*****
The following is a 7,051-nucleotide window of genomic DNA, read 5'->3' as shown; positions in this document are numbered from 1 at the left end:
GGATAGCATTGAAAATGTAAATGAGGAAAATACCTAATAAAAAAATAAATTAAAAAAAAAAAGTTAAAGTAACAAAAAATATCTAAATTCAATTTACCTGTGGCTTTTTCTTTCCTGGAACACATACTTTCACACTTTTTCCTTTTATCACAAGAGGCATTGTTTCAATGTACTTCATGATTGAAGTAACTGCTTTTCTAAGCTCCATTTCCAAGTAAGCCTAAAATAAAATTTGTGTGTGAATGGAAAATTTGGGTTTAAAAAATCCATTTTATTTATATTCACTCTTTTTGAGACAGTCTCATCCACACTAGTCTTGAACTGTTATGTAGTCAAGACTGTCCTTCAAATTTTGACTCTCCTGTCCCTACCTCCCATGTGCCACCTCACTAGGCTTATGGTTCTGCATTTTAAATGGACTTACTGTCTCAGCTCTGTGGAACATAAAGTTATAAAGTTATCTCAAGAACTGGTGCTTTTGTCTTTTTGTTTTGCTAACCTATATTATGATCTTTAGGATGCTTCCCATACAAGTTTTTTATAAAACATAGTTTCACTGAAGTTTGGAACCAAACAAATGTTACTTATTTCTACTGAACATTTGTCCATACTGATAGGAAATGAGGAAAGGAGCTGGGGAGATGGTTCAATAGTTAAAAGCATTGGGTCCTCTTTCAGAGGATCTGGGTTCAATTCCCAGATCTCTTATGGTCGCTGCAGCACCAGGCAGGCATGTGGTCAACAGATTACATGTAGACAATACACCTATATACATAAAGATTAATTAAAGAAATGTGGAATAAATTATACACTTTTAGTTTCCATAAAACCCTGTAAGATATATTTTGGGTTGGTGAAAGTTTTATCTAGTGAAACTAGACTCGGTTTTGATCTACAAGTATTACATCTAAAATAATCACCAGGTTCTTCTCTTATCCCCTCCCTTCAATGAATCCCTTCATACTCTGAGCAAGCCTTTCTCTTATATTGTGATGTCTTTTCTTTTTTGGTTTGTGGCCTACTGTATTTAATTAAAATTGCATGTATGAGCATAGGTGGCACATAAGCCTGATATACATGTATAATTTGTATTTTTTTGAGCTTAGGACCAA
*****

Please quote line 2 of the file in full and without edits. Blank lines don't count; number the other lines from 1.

GGATAGCATTGAAAATGTAAATGAGGAAAATACCTAATAAAAAAATAAATTAAAAAAAAAAAGTTAAAGTAACAAAAAATATCTAAATTCAATTTACCTGTGGCTTTTTCTTTCCTGGAACACATACTTTCACACTTTTTCCTTTTATCACAAGAGGCATTGTTTCAATGTACTTCATGATTGAAGTAACTGCTTTTCTAAGCTCCATTTCCAAGTAAGCCTAAAATAAAATTTGTGTGTGAATGGAAAATTTGGGTTTAAAAAATCCATTTTATTTATATTCACTCTTTTTGAGACAGTCTCATCCACACTAGTCTTGAACTGTTATGTAGTCAAGACTGTCCTTCAAATTTTGACTCTCCTGTCCCTACCTCCCATGTGCCACCTCACTAGGCTTATGGTTCTGCATTTTAAATGGACTTACTGTCTCAGCTCTGTGGAACATAAAGTTATAAAGTTATCTCAAGAACTGGTGCTTTTGTCTTTTTGTTTTGCTAACCTATATTATGATCTTTAGGATGCTTCCCATACAAGTTTTTTATAAAACATAGTTTCACTGAAGTTTGGAACCAAACAAATGTTACTTATTTCTACTGAACATTTGTCCATACTGATAGGAAATGAGGAAAGGAGCTGGGGAGATGGTTCAATAGTTAAAAGCATTGGGTCCTCTTTCAGAGGATCTGGGTTCAATTCCCAGATCTCTTATGGTCGCTGCAGCACCAGGCAGGCATGTGGTCAACAGATTACATGTAGACAATACACCTATATACATAAAGATTAATTAAAGAAATGTGGAATAAATTATACACTTTTAGTTTCCATAAAACCCTGTAAGATATATTTTGGGTTGGTGAAAGTTTTATCTAGTGAAACTAGACTCGGTTTTGATCTACAAGTATTACATCTAAAATAATCACCAGGTTCTTCTCTTATCCCCTCCCTTCAATGAATCCCTTCATACTCTGAGCAAGCCTTTCTCTTATATTGTGATGTCTTTTCTTTTTTGGTTTGTGGCCTACTGTATTTAATTAAAATTGCATGTATGAGCATAGGTGGCACATAAGCCTGATATACATGTATAATTTGTATTTTTTTGAGCTTAGGACCAA